MOSCOW -- Marina Raikin was in tears the day the coup fell apart.
They were tears of relief, but also of foreboding and regret. Russia had gone through three days of pure nerves, three days on the edge, three heartsickening days. And then the crash.
Like so many others, Marina Raikin felt a sudden clarity of mind. Before dusk turned to dark, on the evening of Aug. 21, 1991, she grasped for the first time that what lay ahead was all new.
The coup that shook the Soviet empire and the world one year ago was a long time coming. It could be traced back to a thwarted parliamentary revolt in June, or to Boris N. Yeltsin's accession to the presidency of the Russian Soviet Federated Socialist Republic, or to Mikhail S. Gorbachev's attempts at perestroika, or to events in 1964, or 1956, or 1917 or back beyond that.
But when it happened, it was like a clap of thunder, or a window shattering in a hurricane, flying to shards. There was no going back. Yesterday was history. Today was a beginning.
Marina Raikin sat out the coup. While thousands heeded Mr. Yeltsin's call and gathered at the Russian parliament -- known as the White House -- to stand and defend their newly minted democratic government, she stayed in her apartment. Today she'll spend an hour explaining why. As a mother, she had no right putting herself in danger. The people at the barricades were young and reckless. What were they against tanks and bullets, anyway?
Across Moscow, across the Soviet Union, there were many millions like her. They listened anxiously to Radio Liberty beamed from Europe, they grilled their neighbors for news, and they waited. Most were horrified by the crude grasp the hard-line putschists made for power, but they waited.
Where do responsibility and citizenship begin? Where does acquiescence end?
Today, those questions won't leave Marina Raikin alone.
"At the White House there were a lot of young people. They were free. They didn't have children to be responsible for. I had a child. I was being responsible. I shouldn't go," she says.
She looks up. "On the one hand I believed that. On the other I didn't. What is it, to be responsible? If everybody had thought that way then, life for my child would be worse. We would be leaving him a life under a fascist regime."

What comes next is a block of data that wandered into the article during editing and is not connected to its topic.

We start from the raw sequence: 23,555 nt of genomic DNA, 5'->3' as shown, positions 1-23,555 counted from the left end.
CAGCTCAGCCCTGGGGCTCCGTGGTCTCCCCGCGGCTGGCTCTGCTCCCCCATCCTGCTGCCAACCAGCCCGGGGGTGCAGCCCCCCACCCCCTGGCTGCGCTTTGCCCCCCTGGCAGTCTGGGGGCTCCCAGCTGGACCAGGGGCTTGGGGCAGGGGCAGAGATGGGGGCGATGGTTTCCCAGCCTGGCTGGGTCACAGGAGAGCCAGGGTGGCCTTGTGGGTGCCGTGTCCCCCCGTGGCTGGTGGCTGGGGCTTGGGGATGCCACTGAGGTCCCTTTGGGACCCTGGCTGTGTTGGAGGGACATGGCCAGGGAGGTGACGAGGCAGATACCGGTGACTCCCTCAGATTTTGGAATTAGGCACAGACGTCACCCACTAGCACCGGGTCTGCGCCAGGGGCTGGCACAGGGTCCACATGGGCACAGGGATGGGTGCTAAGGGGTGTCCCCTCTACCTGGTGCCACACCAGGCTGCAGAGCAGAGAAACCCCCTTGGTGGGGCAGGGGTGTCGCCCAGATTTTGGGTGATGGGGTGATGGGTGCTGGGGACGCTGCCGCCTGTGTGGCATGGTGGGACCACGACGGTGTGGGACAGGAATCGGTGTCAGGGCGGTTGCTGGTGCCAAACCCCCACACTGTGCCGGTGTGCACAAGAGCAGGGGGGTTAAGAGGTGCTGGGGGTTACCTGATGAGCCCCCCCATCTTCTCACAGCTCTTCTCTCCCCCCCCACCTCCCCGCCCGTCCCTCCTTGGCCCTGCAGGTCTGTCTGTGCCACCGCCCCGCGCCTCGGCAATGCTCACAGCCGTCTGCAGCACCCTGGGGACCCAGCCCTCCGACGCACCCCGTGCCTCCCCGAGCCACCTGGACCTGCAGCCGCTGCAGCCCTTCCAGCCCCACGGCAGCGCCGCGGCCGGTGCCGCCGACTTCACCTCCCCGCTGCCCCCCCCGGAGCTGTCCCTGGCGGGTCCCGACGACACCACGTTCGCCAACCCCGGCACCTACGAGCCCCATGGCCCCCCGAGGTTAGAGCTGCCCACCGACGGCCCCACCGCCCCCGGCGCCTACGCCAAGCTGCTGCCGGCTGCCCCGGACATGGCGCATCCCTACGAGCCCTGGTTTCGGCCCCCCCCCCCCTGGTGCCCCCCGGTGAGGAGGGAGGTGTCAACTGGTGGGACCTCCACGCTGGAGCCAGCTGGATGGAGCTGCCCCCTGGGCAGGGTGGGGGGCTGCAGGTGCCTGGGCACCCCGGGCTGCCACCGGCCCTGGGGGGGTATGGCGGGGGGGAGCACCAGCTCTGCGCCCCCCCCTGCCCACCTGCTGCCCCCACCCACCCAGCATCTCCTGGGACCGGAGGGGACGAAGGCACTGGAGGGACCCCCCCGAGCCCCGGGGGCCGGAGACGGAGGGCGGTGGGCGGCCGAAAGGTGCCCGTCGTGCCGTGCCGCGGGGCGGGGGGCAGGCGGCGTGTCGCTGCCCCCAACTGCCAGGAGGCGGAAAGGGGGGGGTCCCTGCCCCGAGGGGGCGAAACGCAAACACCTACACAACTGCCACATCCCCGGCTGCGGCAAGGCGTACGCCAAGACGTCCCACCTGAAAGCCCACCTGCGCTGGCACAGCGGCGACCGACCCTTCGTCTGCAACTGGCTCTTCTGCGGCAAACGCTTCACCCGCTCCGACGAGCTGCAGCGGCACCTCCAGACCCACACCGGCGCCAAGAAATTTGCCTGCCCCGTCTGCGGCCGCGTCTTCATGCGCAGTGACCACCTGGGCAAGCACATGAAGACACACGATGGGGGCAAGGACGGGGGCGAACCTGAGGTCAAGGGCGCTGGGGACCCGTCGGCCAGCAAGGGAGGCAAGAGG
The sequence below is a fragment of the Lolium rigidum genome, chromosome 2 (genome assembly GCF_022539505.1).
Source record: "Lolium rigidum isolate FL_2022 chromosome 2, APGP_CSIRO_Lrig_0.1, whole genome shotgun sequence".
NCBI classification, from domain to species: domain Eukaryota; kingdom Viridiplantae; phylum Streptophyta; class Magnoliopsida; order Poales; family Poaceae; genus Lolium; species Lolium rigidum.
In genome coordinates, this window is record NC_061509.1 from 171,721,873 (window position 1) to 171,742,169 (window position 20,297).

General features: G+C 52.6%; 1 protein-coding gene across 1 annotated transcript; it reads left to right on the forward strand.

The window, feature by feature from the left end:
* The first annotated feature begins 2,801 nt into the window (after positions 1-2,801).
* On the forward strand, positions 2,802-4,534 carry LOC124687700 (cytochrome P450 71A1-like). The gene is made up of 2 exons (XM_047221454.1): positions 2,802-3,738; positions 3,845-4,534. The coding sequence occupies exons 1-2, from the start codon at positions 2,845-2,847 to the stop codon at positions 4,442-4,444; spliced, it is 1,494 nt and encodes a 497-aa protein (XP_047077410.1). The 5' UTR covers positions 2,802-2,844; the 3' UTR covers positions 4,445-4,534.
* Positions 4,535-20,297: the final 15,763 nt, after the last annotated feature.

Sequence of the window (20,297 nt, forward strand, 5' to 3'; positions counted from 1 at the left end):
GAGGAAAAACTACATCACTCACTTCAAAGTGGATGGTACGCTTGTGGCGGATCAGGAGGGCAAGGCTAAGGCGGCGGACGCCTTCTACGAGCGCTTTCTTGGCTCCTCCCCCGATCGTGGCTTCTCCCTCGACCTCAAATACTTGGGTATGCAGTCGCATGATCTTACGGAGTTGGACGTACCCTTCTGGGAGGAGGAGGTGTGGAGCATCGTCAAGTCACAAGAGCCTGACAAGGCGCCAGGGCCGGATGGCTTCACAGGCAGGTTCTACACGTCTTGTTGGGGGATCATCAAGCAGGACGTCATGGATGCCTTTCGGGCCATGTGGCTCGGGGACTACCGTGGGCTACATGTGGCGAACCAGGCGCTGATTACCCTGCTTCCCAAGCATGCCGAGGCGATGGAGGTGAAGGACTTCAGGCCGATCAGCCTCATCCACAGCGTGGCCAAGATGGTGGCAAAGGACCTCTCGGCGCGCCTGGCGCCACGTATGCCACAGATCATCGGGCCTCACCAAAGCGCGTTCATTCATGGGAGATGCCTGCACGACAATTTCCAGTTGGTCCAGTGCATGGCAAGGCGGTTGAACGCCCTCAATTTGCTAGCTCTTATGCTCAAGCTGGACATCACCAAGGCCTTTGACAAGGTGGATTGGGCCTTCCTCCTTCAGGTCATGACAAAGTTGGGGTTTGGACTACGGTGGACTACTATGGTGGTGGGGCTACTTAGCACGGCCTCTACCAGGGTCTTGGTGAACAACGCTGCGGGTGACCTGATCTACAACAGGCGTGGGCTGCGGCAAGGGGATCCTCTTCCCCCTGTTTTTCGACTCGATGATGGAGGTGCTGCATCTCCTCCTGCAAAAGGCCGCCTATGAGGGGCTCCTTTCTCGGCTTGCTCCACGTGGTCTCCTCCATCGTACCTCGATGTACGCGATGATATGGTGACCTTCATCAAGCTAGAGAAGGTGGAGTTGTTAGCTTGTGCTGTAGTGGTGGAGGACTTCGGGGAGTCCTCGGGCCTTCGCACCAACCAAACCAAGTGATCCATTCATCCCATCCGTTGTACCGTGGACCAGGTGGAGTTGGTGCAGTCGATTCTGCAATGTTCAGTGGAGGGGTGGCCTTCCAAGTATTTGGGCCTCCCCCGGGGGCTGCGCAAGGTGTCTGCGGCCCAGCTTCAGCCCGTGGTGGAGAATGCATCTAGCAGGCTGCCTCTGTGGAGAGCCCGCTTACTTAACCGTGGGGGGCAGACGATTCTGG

She may not have quite understood it during those terrible, overwhelming days, but the choice was hers. She stayed away.
Aug. 19, a Monday, began gray and turned colder. A light rain began to fall toward evening and continued intermittently throughout the brief life of the State Committee for the State of Emergency, as the putschists named themselves.
The focus of those days was Moscow. The eyes of the world were on Mr. Yeltsin, in the White House; on the plotters, in the Kremlin; on the troops, of uncertain loyalty, in the streets; and on the crowd of thousands, building barricades from anything at hand on the avenues leading to Mr. Yeltsin's redoubt.
What happened there, in those three days, led to the creation of 15 different nations out of the Soviet Union, to the expulsion of communism from its homeland, to the fanning of bitter, bloody ethnic conflicts throughout the empire, to deep and dangerous economic reform, to the slashing of nuclear arsenals, East and West, to hope and pride, disillusion and doubt, opportunity and despair.
Along the shores of the Baltic and in the mountains of Central Asia, people reclaimed their national birthrights, cast out the Cyrillic signs of Russian domination and took charge of their affairs -- all because of the August showdown in Moscow.